Delayed Nigerian election goes ahead amid violence
Incumbent expected to dominate presidential poll disrupted by technological failures
Nigerian president Muhammadu Buhari casts his vote in Nigeria’s presidential election at a polling station in Daura, Katsina State. Photograph: Afolabi Sotunde/Reuters
Nigeria’s long-awaited presidential election has arrived, amid heavy gunfire, voting technology failures and reports of vote-buying in some areas.
Some voters arrived at polling stations at 3am to ensure their vote was counted in an election expected to be dominated by the incumbent, Muhammadu Buhari, and the former vice-president Atiku Abubakar.
“I will congratulate myself. I’m going to be the winner,” said Mr Buhari, after casting his vote in his northern hometown of Daura, responding to a question about whether he would congratulate his opponent if he lost.
Hundreds of people fled Geidam in the northeastern state of Yobe after a reported attack by the Islamic State-affiliated Boko Haram splinter group Iswap. In Maiduguri, people woke to the sound of heavy gunfire, but authorities said it was “not targeted at members of the public but was for security purposes” as they called on voters to come out en masse.
“There’s no attack on any part of Maiduguri and hence no threat to public peace and order,” a police spokesman said. Some Maiduguri residents questioned why the security forces would choose to hold an unannounced drill likely to cause panic only a few hours before polls opened.
Ibrahim Usman, who voted in Maiduguri, said his elation at being able to vote was almost destroyed by the failure of smart card readers at his polling station in Abbaganaram primary school. The readers, and the permanent voter cards (PVCs) needed to use them, were introduced in 2015 to accredit voters.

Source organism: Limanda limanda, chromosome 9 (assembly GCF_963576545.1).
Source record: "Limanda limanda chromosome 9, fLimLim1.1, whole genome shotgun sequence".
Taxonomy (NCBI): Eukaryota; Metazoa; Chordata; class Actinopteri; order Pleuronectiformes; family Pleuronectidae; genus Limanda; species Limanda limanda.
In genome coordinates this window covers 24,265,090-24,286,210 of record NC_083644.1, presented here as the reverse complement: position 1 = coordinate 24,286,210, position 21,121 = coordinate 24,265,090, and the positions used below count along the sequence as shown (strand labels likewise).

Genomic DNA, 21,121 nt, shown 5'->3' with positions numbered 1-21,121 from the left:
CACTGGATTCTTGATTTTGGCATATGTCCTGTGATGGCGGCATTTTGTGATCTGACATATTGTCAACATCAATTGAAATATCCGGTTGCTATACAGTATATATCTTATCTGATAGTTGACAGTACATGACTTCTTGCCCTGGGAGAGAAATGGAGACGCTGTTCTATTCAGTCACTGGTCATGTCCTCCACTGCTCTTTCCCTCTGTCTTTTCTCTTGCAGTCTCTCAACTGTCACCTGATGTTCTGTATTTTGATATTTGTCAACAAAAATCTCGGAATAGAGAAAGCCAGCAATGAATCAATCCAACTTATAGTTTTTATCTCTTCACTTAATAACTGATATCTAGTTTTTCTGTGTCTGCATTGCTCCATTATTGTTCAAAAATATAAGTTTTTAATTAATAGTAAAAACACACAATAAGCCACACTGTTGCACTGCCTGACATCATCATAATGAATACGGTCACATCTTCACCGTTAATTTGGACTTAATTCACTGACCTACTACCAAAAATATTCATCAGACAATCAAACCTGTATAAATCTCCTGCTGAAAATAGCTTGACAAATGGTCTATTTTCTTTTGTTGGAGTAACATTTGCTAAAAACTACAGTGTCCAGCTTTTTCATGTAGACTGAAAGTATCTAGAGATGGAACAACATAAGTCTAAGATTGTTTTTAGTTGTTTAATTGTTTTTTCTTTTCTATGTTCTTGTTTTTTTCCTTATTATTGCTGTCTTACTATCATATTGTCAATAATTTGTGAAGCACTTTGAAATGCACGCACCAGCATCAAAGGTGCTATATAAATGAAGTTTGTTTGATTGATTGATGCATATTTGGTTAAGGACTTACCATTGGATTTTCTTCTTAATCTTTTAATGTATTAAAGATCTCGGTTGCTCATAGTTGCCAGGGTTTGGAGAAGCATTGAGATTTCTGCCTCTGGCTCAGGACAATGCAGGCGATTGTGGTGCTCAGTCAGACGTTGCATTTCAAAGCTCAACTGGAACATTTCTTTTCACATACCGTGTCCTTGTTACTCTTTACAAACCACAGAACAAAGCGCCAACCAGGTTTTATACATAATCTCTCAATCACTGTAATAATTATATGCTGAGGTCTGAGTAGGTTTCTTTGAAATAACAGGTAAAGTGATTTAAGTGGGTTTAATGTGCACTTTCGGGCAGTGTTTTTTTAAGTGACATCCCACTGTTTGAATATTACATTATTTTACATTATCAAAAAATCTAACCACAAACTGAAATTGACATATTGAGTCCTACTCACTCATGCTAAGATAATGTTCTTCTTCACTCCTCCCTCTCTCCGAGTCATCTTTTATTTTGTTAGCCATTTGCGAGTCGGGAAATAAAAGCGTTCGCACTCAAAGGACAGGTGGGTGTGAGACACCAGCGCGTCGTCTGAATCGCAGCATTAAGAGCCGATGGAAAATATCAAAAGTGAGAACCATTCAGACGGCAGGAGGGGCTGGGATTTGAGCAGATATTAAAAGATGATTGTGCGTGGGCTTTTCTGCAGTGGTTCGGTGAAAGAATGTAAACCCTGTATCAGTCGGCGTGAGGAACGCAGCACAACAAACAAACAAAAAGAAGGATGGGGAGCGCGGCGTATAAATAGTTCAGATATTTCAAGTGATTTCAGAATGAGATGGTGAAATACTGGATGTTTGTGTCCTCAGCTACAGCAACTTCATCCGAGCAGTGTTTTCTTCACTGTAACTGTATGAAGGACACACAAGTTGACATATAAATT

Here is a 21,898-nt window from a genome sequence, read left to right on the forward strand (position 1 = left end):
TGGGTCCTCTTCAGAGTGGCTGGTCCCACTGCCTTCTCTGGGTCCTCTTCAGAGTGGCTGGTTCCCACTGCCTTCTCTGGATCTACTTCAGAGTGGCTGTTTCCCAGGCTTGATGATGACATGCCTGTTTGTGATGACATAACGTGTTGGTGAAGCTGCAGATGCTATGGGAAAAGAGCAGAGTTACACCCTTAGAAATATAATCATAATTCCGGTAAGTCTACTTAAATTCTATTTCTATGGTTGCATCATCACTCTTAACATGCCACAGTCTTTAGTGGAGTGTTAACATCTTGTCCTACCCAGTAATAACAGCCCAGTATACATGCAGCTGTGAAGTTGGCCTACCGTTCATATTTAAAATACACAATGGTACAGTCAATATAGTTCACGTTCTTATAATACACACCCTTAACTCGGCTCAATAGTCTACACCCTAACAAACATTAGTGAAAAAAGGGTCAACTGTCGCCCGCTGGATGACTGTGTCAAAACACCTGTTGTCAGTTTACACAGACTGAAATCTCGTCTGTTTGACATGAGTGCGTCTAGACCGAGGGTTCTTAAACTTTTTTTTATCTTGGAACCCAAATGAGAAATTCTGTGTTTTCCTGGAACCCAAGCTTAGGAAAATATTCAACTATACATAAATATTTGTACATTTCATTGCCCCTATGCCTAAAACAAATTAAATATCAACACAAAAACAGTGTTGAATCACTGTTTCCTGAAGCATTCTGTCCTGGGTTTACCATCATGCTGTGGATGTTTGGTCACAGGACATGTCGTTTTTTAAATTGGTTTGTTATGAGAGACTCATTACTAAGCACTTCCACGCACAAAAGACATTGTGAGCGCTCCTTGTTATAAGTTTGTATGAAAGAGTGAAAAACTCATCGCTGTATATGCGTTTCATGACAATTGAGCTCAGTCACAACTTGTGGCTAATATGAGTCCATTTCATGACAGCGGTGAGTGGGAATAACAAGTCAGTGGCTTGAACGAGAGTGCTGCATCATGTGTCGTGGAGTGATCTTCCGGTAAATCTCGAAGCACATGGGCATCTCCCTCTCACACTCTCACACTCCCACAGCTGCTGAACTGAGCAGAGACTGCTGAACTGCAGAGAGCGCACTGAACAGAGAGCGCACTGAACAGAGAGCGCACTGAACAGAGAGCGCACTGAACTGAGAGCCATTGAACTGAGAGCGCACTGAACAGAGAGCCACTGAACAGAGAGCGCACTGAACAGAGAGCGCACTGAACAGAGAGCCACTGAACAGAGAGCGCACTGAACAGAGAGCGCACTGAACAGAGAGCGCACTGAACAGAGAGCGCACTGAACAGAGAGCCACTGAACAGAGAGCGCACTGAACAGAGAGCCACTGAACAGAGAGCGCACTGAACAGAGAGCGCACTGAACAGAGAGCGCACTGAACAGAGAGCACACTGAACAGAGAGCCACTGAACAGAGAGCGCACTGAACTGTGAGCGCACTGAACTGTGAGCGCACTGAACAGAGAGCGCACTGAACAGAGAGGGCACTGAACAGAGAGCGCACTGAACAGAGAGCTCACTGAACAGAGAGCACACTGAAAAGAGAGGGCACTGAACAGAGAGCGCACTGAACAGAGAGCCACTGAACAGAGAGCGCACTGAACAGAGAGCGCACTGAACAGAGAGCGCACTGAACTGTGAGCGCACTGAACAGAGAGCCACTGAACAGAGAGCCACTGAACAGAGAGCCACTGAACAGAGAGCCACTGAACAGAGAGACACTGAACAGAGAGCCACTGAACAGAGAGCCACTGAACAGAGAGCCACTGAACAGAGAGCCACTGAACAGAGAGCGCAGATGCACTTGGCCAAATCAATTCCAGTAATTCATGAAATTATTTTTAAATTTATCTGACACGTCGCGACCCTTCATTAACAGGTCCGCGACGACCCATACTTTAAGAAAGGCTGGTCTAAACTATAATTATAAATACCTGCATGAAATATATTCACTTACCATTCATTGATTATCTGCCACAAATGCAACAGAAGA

“It delays the process, and can you believe that it took the wisdom of the party agents to agree to the use of manual ways?” Mr Usman said.
In Lagos in the south, young people woke early and braved the drizzle to get to polling stations, with some planning to vote for candidates outside the establishment.
“They [Abubakar and Buhari] are both terrible people and not fit to be president,” said Oluchi Nzeadibe (27), an advertising executive who arrived at her polling station at Ebute Metta just before 8am to avoid long queues. She said she would vote for the former deputy central bank governor Kingsley Moghalu.
“I don’t think Atiku will bring any real change if he wins. And all the ‘experience and leadership’ they’ve sold us at all levels, what has it brought us really? This old bunch needs to go. Let’s have a Justin Trudeau for once – a younger person. I’m voting Moghalu because he’s different and hasn’t been in power before.”
Voters reported that agents of the two major parties, the All Progressives Congress (APC) and the People’s Democratic Party (PDP), arrived at many polling booths offering financial inducements to voters.
Fatoye Oluwaseyi, a lawyer, said he had to politely dismiss agents from both parties who approached him with 5,000 naira (€12). He told them he had made the decision to vote out Mr Buhari’s administration a year ago.
Mr Oluwaseyi’s said he was voting against the ruling party because Mr Buhari’s administration has been “inept” and showed a “brazen disregard for the rule of law”. – Guardian